An investigation into the dynamics of power, consent, knowledge, truth and the complexities of saying yes.
Set in an enclosed space, the audience can see a host and a guest. The host will ask 1000 questions the guest will answer yes to each of them. Is this a TV set, a weather report, an interrogation, an interview or an existential search for truth? The space is ever changing, it is an unpredictable space that occasionally erupts in manufactured weather events (i.e fire, snow, rain and wind), the performers are not only subjected to inherit joys and danger of saying yes, but also to the physical implications and challenges of nature. Perhaps this structure is slowly dismantled during the piece.
Peering in, the audience come to newly understand their relationship to truth, as they are subject to the joys and horrors of a woman saying yes. The questions might be instructions, personal questions, knowledge based questions. Do you agree to obey me? Will you put your hand on your face? Is it your fault? Do you know what the longest river is? Do you want children? Have you been hurt? +Will you take a seat? Do you feel responsible? Did you mean no? Is Santa real? Do you know which species are endangered in this area? Has your heart been broken? Did you start the fire? Will it rain today? Is it bad news? Would you like some water? Are you exhausted? Will you marry me? Will you die?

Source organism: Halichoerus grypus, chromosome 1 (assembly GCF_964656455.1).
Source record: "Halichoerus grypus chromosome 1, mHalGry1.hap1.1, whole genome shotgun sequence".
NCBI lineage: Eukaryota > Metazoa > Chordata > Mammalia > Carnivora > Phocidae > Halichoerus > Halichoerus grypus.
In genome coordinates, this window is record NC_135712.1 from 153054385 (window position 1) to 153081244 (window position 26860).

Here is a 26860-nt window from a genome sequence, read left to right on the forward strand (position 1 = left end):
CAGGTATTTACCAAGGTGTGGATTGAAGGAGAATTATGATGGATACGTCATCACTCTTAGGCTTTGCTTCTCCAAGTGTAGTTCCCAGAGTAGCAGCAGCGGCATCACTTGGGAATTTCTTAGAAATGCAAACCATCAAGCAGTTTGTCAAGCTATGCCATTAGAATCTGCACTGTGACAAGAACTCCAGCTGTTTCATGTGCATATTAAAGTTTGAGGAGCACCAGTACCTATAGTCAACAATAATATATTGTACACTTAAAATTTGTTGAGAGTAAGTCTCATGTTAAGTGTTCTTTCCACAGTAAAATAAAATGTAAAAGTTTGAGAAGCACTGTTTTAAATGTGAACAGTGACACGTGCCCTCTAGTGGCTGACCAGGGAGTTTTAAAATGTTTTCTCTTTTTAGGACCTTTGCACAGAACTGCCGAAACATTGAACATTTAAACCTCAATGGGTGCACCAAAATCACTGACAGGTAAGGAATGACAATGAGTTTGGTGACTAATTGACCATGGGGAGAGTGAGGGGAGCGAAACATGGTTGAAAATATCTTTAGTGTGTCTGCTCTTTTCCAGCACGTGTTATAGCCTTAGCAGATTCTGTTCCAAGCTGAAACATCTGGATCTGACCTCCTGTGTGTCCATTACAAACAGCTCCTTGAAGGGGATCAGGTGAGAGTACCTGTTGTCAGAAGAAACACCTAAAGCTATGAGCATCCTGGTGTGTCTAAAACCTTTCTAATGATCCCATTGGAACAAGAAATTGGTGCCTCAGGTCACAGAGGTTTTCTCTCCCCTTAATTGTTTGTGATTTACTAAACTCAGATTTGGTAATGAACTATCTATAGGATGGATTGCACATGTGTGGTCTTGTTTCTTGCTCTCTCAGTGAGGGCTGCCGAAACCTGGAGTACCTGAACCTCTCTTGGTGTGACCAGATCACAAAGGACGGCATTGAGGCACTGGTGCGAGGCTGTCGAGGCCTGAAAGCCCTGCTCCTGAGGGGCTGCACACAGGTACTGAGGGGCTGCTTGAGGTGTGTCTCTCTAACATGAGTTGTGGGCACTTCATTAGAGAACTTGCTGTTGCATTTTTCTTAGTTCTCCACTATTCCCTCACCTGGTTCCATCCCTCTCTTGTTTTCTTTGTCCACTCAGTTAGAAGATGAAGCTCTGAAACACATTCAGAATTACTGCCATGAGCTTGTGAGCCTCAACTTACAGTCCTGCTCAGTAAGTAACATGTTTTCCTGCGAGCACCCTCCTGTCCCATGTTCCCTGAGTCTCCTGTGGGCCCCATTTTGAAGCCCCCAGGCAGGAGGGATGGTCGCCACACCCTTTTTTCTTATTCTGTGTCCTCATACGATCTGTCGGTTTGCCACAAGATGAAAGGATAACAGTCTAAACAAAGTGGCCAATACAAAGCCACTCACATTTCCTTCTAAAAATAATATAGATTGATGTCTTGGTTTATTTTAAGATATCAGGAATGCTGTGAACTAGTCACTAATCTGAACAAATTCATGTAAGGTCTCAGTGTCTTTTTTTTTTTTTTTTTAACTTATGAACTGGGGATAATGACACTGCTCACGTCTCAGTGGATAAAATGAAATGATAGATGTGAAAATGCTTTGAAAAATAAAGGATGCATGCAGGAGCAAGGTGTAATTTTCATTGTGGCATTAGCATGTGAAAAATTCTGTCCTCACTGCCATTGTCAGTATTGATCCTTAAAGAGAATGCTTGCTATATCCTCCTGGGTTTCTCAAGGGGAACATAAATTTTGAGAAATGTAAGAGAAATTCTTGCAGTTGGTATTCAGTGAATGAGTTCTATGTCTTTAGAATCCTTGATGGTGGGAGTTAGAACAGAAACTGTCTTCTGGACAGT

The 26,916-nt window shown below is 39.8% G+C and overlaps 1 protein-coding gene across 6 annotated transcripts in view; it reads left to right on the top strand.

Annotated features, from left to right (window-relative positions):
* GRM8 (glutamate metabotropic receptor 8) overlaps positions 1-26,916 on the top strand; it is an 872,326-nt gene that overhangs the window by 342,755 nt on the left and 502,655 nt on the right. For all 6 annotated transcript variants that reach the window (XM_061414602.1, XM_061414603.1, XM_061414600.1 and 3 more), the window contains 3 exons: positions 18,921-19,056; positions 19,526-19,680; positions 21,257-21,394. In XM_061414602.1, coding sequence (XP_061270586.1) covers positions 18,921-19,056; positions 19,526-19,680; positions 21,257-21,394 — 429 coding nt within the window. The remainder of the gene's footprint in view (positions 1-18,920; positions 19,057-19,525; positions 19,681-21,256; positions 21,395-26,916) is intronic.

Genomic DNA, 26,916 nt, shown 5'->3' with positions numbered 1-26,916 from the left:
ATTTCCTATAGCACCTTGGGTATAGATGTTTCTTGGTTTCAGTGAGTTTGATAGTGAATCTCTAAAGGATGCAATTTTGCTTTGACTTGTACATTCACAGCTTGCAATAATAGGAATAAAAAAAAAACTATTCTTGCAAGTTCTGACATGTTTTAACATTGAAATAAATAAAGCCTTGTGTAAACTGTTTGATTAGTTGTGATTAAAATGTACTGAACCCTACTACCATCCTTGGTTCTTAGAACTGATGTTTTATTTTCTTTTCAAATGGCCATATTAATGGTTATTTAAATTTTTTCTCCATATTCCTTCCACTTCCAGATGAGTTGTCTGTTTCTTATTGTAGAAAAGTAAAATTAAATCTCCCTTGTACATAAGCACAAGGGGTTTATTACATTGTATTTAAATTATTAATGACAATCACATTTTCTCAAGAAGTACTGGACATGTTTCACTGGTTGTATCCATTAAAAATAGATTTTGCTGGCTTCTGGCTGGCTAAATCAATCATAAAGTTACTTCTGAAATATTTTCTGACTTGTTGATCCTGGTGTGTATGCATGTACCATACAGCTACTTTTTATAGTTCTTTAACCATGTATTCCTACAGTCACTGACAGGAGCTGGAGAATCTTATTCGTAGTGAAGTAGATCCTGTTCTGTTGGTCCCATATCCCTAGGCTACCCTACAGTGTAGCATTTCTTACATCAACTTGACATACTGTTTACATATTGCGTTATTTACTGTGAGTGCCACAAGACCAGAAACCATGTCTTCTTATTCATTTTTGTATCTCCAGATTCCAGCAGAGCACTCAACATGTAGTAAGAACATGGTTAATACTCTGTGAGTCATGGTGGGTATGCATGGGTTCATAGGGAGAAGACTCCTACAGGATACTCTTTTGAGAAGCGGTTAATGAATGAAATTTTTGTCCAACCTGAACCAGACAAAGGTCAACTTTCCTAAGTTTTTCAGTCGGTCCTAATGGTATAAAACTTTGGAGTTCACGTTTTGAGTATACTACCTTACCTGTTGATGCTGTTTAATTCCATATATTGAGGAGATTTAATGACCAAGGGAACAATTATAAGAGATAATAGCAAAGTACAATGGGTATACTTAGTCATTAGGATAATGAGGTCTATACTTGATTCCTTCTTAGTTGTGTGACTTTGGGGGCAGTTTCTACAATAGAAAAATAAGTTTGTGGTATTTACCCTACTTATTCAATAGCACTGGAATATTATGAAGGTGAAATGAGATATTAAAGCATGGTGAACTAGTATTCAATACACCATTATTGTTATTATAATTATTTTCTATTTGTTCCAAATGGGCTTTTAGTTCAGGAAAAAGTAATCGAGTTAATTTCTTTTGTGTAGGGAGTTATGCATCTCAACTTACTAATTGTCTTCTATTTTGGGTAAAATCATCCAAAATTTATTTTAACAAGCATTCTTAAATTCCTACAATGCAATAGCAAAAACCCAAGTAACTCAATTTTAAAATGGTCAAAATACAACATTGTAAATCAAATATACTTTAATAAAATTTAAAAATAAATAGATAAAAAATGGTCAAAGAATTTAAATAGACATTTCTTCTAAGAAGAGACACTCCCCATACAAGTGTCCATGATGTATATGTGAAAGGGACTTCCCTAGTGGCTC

The performer answers yes, the mood switching over and over again. Conjuring an orgasm, a confession, a false confession, a proposal, an investigation, a promotion, an abortion, a rape, a pregnancy, a first word, an agreement, a war, a resolution, a question, an illness, a death and the impossibility of seeking truth.
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Part rite of passage, part public debate, part personal memoir, part physical competition, the audience are taken from joy, to horror, to contemplation, to existential dread as they ponder their own feelings towards seeking answers and agreement.
Creative team: Kate Davis and Emma Valente (co-directors, THE RABBLE) with Mary Helen Sassman and Dana Miltins.
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Photography by Kate Davis.